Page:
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Dr McGregor's Equine Blood Analysis Series

This is the third in the series on Blood Interpretation in the racehorse and covers the areas that give insight into various tissue functions. This is important in localising problems and monitoring responses to changes in training or treatments.

We will look at the following enzymes: AST, Alkaline Phosphotase, CPK, GGT, and the chemicals Bilirubin, Urea and Creatinine. These readings give us a good look at liver and muscle function and a lesser look at bowel, lung, kidneys, nervous system and skin.

Other readings including proteins, electrolytes, and special tests will give us good cross-matches for some of these tissues and will, as has been previously stressed, mean you must look at the TOTAL readings before putting undue reliance on any one result.

Alkaline Phosphotase

This enzyme appears in large amounts in liver, spleen, bone, gut-lining and kidneys. In Blood Interpretations, it's main use is as an indicator of bone activity, particularly in young horses as an indicator of growth spurts.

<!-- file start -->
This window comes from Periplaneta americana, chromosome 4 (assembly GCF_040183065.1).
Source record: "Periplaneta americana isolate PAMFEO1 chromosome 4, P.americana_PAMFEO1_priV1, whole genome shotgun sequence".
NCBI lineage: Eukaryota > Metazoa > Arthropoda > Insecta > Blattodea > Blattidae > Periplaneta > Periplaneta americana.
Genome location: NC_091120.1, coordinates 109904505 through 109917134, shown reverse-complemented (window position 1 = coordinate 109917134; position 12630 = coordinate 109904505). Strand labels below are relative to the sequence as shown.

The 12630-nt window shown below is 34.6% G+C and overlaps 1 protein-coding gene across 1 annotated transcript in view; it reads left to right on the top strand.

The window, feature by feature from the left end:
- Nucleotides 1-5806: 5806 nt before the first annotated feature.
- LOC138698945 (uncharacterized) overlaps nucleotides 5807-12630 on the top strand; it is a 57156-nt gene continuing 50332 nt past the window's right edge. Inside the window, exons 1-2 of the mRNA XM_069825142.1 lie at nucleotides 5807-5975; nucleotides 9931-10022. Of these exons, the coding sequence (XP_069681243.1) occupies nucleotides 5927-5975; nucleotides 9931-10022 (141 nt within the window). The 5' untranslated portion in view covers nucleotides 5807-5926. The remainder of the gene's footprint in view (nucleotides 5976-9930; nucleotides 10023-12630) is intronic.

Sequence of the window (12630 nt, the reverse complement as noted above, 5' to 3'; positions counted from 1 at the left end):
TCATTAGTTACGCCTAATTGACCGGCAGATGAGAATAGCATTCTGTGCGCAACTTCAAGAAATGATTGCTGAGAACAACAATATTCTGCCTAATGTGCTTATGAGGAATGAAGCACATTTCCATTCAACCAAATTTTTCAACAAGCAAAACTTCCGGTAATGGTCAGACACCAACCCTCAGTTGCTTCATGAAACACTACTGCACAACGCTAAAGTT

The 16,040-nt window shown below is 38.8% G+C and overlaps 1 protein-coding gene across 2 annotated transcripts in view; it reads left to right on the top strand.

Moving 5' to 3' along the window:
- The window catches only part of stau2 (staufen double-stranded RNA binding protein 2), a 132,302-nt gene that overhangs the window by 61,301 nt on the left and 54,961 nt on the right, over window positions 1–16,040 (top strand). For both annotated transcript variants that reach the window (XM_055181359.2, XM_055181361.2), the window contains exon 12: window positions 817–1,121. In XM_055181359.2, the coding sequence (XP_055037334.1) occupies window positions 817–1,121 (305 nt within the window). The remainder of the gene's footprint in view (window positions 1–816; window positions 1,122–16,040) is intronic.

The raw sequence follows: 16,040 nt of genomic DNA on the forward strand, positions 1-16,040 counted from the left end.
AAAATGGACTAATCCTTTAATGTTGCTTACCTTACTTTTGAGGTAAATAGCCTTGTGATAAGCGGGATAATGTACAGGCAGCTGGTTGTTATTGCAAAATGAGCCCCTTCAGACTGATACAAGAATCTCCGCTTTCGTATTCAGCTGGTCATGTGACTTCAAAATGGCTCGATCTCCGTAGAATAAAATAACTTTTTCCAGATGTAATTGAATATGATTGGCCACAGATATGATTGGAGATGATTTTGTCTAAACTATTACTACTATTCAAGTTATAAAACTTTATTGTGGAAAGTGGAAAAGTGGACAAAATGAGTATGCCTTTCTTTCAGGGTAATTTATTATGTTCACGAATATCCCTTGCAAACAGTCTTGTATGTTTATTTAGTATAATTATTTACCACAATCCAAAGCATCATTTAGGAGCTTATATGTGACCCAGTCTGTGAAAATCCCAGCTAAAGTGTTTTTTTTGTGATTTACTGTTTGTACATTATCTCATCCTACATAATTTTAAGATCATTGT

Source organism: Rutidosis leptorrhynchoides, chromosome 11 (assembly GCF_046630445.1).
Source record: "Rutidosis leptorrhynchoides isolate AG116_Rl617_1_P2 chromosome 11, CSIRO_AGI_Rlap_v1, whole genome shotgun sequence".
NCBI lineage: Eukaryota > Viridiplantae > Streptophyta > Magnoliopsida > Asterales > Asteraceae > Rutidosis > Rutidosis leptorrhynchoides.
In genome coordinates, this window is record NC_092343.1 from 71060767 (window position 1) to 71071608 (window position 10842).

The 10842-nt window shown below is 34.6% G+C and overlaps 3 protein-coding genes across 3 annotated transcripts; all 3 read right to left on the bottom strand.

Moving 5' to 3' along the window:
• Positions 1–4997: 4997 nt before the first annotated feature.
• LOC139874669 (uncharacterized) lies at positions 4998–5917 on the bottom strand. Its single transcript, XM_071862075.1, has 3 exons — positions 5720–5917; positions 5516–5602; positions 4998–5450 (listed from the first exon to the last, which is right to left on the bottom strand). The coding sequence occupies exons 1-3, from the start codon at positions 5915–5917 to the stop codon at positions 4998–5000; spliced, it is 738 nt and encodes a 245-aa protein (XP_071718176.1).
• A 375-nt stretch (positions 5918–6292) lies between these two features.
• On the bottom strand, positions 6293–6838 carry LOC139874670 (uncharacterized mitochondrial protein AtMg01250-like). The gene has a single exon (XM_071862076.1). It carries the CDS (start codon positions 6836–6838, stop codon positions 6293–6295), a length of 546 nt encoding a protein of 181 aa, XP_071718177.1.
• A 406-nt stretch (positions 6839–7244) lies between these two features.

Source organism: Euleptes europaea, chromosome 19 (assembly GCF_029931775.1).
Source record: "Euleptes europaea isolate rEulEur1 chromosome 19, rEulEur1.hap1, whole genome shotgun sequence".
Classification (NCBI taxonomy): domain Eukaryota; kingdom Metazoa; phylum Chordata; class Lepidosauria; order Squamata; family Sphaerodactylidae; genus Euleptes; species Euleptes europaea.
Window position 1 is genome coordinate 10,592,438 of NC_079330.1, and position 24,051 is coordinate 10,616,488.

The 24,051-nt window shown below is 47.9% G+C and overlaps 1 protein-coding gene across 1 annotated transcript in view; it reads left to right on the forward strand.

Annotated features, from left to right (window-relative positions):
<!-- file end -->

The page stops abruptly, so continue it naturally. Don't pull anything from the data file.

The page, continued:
In older horses, it is used to indicate excessive bone turnover often associated with arthritis, pedal bruising, or spinal bone changes. In older horses normal levels are 70-100 while in two-year-olds the normal level is 130-170, depending on size. Three-year-olds read out between 120-150 and, again, size and sex need to be taken into account.

Alk. Phos. will also rise in tissue damage to the spleen, gut, lungs, liver and particularly the biliary system (gall bladder and bile duct from from liver to gut), so levels need to be compared to other enzymes before full bone activity can be assessed.

Horses with gut problems often have elevated Alk. Phos. with low chloride and low globulin readings, while horses with chronic airway and throat diseases often have elevated Alk. Phos. with raised Monocytes. Both these conditions will have stressed White Cells.

Thus, Alk. Phos. is a reading to be used with others and/or to assess bone functions.

Relating to bone function, Alk. Phos. readings over 200 in two-year-olds are often associated with shin fractures, severe pedal bruising and excessive shin soreness, and frequently indicate a warning to "back off".

In pacers, raised Alk. Phos. readings can indicate sessamoiditis and hock problems.

I find Alk. Phos. to be an excellent measure to follow treatment of a leg bone injury or change in training. It is one enzyme that seems to be universally measured in the same way and there is very little, if any, laboratory variation.

AST - Aspartate Transaminase

This enzyme is found in several tissues but is most significant in liver and muscle in the horse.